4 reasons businesses adopted open source in 2020

Differences emerge based on company size, according to Tidelift's third managed open source survey.
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Companies are turning to open source during the pandemic, with 44% of organizations reporting they will increase their use of open source for application development, finds Tidelift's third managed open source survey.

We've heard this lyric before; in previous recessions, organizations turned to open source for cost savings and stayed for its other transformational benefits. We wanted to understand which long-term benefits were most helpful to organizations of different sizes. Here's a summary of what we found.

Open source is driving cost and time savings while improving efficiency. A key driver, cited by 68% of organizations, is saving money and development time, as using open source reduces the time developers spend writing new code from scratch. Almost half (48%) report that it increases app development and maintenance efficiency. Organizations with more than 1,000 employees are far more likely to cite this as a reason to encourage the use of more open source (61% vs. 41% for organizations with less than 1,000).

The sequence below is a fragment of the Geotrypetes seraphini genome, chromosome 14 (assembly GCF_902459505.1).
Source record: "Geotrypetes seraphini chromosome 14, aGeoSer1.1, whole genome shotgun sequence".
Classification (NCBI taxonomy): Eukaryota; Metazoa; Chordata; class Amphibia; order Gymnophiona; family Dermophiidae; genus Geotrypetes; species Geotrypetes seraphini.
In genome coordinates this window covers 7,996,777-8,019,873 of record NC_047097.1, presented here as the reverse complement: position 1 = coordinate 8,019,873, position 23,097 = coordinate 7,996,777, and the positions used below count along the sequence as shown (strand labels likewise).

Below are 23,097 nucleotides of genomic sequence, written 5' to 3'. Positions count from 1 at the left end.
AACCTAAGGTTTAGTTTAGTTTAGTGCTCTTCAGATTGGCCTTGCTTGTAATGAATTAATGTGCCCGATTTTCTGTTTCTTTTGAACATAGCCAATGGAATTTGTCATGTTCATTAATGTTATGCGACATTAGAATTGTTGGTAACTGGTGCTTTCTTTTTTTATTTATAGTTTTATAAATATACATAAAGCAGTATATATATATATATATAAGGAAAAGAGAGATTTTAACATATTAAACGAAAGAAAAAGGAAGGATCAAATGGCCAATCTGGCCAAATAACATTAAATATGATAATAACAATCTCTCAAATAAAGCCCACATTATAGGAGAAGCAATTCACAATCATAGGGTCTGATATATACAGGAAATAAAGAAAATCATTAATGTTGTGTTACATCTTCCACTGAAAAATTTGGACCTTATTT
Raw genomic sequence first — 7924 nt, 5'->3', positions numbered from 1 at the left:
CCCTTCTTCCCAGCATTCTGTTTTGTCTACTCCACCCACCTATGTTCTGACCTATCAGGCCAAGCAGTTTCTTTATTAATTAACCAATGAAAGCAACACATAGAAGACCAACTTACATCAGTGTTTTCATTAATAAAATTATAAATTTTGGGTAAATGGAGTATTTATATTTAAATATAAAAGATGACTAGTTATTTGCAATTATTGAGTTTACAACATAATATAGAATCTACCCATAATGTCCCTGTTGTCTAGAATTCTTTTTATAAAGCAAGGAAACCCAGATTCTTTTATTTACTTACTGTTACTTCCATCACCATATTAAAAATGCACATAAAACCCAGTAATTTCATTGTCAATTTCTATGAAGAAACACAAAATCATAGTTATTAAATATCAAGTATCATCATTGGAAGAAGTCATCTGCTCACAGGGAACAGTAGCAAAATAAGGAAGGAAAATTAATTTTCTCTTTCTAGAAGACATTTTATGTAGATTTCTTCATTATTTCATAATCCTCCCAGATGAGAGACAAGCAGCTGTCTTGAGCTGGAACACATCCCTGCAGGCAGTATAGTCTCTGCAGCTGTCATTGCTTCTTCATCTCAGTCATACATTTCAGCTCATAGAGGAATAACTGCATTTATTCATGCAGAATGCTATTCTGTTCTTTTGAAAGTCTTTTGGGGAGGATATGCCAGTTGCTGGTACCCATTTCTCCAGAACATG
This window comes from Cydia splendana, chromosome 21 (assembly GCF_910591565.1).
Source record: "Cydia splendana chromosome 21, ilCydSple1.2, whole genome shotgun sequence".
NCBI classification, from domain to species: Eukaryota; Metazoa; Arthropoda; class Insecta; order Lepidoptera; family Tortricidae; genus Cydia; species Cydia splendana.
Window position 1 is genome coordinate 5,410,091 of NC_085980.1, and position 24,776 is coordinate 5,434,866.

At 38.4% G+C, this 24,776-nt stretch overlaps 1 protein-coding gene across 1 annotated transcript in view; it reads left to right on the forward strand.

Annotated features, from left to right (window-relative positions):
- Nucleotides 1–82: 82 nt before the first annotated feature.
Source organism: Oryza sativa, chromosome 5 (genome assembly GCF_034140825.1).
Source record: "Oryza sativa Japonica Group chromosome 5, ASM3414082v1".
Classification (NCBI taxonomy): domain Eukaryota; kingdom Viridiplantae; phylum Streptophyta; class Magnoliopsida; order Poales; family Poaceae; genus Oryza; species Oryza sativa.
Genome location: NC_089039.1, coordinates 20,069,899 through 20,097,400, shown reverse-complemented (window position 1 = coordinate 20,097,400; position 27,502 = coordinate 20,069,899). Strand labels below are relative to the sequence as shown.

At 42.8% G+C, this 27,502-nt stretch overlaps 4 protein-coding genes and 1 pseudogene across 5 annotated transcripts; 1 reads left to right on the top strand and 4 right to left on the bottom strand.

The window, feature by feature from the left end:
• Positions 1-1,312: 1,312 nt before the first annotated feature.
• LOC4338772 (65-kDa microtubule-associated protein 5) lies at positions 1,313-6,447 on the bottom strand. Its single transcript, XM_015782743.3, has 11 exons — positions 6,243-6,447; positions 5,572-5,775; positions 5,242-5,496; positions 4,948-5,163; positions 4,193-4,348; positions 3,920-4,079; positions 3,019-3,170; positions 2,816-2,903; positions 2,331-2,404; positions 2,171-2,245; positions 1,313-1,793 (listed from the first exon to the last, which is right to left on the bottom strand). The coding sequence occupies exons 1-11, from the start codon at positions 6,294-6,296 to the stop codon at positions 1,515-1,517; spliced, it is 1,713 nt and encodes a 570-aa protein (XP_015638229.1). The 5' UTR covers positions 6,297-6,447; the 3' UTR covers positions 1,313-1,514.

Graph showing reasons for using open source


Eliminating vendor lock-in is high on the list of reasons organizations are using more open source. We found 40% of respondents cited this as a primary reason. Replacing expensive proprietary software with open source ensures that organizations can be more nimble and avoid dependency on vendors. Again, larger organizations favor this reason; 50% of organizations with over 1,000 employees identify this as a key benefit.

Increasing developer satisfaction is another reason to use more open source, with 31% of organizations citing it. As companies compete fiercely for talent, they understand the value of ensuring developers are happy in their work and with the tools they use. The survey found that the top three languages developers are using are JavaScript (78%), Python (52%), and Java (41%).

Additionally, as open source usage increases, 83% of organizations continue to contribute to it, and nearly half have a policy in place to govern contributions. These policies include contributions during work hours to projects an organization uses but doesn't sponsor or manage; contributions to projects they do sponsor or manage; contributions during personal time to non-job-related (personal) projects; and contributions during work hours to non-job-related (personal) projects.

While the long-term migration towards open source continues, it's clear that the impact of COVID-19 may be accelerating this process, and organizations continue to glean deeper value from using and contributing to it.

For more information, view all findings from the 2020 Managed Open Source Survey.

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Chris Grams is the Head of Marketing at Tidelift and author of The Ad-Free Brand: Secrets to Building Successful Brands in a Digital World. Twitter LinkedIn Email: chris(at)tidelift.com

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